Whole grain products are made with 100% whole grain flour, so the endosperm, bran, and germ are not removed after milling. All-purpose or white flour is made up of just the endosperm, extending it’s shelf-life and making the flour much less-dense.
You can read more about why “brown bread” at the grocery store is not always whole grain here.
When studies talk about a lower risk of disease and mortality due to whole grains, remember that they are talking about 100% whole grains, not the vast majority of breads you get at the grocery store, which are typically made from flour with the bran and germ removed.
Studies have indicated that increasing the levels of whole grains in your diet is associated not just with a reduction in overall body weight but also with a reduction in the low-grade inflammation that occurs throughout the body.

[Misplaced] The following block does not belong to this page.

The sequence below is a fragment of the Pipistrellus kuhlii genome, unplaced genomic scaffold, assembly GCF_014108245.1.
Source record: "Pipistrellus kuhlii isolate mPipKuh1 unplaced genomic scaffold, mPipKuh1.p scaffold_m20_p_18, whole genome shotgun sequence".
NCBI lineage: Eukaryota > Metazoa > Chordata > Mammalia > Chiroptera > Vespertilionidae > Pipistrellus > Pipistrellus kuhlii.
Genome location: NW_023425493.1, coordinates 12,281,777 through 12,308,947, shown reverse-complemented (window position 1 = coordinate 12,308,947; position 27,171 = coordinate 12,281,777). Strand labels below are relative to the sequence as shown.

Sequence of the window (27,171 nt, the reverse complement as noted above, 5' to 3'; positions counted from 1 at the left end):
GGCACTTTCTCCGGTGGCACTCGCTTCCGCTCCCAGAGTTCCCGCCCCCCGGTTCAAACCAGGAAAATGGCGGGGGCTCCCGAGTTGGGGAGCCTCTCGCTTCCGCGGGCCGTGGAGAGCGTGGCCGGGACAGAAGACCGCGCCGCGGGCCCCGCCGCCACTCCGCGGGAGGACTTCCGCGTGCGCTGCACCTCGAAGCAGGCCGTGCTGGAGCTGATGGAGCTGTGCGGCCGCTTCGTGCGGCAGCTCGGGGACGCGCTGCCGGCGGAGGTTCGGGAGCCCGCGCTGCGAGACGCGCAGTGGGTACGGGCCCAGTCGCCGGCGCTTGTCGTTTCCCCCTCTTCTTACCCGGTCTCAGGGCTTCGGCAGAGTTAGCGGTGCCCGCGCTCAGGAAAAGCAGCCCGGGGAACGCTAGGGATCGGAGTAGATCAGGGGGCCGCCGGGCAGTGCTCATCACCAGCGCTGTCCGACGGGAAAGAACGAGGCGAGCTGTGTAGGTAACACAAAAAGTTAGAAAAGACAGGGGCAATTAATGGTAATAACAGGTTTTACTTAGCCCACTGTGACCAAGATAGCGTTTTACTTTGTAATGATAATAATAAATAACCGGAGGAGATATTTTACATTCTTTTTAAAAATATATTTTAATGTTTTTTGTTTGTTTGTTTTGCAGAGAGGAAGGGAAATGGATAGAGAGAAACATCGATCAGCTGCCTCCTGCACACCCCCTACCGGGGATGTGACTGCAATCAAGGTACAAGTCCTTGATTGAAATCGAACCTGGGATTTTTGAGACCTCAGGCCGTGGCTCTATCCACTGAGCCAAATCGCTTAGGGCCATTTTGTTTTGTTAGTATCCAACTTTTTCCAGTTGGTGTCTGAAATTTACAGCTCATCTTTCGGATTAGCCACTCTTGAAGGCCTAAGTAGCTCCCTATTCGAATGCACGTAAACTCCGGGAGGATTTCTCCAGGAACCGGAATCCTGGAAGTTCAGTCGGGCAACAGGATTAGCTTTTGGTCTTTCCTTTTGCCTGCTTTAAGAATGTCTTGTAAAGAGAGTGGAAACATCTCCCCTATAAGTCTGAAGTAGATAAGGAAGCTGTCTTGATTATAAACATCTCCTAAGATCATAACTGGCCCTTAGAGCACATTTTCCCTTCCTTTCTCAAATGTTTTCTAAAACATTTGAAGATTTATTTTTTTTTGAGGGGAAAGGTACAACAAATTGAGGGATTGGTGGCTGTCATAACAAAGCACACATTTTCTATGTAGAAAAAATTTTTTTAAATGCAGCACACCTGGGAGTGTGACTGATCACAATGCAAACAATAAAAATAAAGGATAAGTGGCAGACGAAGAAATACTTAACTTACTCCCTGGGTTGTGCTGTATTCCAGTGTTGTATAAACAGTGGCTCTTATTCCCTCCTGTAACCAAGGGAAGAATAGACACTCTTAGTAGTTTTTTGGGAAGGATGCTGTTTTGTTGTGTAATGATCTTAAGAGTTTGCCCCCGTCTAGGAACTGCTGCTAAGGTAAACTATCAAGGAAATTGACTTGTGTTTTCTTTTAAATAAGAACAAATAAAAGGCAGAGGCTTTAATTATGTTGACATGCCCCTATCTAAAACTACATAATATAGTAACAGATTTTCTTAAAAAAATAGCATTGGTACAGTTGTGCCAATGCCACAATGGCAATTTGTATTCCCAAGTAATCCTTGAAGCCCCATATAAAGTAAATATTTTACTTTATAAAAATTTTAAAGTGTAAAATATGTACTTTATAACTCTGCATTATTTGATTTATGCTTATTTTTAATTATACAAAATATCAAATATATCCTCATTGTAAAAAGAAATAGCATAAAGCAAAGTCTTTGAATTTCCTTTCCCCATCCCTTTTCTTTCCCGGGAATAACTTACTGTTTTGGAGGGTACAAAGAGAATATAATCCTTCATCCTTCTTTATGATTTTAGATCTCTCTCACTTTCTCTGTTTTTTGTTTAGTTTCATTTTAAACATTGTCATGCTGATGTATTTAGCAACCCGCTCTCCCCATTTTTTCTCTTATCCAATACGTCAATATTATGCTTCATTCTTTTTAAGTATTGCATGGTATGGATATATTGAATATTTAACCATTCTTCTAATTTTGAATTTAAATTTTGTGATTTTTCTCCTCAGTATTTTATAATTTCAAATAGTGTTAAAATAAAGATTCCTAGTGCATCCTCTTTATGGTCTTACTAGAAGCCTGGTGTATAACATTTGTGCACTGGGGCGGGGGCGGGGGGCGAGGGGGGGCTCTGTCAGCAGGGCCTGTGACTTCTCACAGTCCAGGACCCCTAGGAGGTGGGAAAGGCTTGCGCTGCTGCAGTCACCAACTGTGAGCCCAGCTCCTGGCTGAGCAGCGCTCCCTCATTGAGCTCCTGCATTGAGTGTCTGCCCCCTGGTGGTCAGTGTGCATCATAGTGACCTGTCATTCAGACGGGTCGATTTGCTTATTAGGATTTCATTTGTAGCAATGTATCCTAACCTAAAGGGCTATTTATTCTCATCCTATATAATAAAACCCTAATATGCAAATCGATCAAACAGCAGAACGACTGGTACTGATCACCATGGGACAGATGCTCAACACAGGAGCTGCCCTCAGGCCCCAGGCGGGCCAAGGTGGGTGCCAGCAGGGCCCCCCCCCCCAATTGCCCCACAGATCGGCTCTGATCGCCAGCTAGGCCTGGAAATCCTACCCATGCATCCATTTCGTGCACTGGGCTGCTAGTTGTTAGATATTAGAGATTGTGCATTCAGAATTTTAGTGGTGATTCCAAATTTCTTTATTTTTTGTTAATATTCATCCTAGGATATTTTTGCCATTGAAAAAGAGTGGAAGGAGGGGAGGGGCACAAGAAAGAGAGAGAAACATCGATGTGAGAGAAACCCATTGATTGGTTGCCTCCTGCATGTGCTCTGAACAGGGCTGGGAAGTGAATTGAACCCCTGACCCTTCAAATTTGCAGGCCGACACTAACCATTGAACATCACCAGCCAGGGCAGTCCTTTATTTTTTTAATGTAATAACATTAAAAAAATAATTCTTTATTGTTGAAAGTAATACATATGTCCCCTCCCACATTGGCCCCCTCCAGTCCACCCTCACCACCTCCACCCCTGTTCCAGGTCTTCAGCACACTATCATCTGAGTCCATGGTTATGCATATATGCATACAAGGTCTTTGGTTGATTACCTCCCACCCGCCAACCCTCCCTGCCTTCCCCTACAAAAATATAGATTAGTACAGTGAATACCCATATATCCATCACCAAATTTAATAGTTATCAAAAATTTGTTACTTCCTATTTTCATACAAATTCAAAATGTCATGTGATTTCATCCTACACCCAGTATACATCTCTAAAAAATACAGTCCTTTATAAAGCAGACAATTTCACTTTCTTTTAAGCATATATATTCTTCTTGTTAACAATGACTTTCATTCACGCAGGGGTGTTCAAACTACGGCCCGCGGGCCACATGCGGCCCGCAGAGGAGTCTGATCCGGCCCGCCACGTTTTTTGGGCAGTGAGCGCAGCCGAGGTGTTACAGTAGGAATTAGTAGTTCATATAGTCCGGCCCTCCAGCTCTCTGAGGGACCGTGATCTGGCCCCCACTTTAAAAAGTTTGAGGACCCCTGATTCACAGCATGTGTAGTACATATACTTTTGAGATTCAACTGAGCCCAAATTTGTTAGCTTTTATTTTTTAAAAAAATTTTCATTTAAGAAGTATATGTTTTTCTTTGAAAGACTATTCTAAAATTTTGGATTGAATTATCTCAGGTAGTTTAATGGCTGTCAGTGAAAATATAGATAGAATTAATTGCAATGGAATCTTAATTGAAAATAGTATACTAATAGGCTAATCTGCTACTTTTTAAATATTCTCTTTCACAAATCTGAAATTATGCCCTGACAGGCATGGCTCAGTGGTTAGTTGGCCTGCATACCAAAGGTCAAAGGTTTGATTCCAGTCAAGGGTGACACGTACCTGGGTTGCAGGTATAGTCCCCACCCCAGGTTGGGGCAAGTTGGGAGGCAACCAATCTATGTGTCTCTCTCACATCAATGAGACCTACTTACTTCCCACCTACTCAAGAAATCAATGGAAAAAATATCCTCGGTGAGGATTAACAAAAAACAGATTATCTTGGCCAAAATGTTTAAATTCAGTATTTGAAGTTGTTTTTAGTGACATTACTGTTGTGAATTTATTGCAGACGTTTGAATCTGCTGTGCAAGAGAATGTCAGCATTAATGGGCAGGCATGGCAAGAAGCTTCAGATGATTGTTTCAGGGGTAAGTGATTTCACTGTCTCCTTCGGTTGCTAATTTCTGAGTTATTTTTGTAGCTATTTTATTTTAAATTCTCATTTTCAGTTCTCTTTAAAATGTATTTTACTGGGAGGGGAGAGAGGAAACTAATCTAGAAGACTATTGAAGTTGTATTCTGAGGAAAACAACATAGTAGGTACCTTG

The bran, germ, and endosperm are all components of whole grains. The consumption of whole grains is associated with an increase in dietary fiber, iron, magnesium, and many different B vitamins.
Grains are considered refined once they have been milled or otherwise processed to remove the heavy bran and germ components.
The end product is a dish that has a finer texture and, as a result, may have a greater visual appeal to more customers. Additionally, the shelf life of these meals is typically extended.
Compared to the health benefits of whole grains, refined grains just cannot keep up.
During the milling process of refined grains, the portion of the kernel that is responsible for providing dietary fiber, iron, and B vitamins, in addition to some minerals and phytonutrients, is removed.
Because of this, refined grains are far less healthy and good for you than whole grain products.
So, how many whole grains SHOULD you eat every day?
This is a personal choice, but in our family, we tend to limit the amount of grains to one dish a day. This can look like:
- 2 Spelt tortillas served with dinner
- 2 Biscuits with butter and jam for breakfast
- 1-Slice of sourdough bread with breakfast
- 1-Cup of rice with dinner
I love bread and grains (duh! I have a whole website dedicated to it!) but prioritize vegetables, fats, and proteins in our diet first, with complex carbohydrates from 100% whole grains last.
Hope that helps you in your own journey to find what is best for you and your family!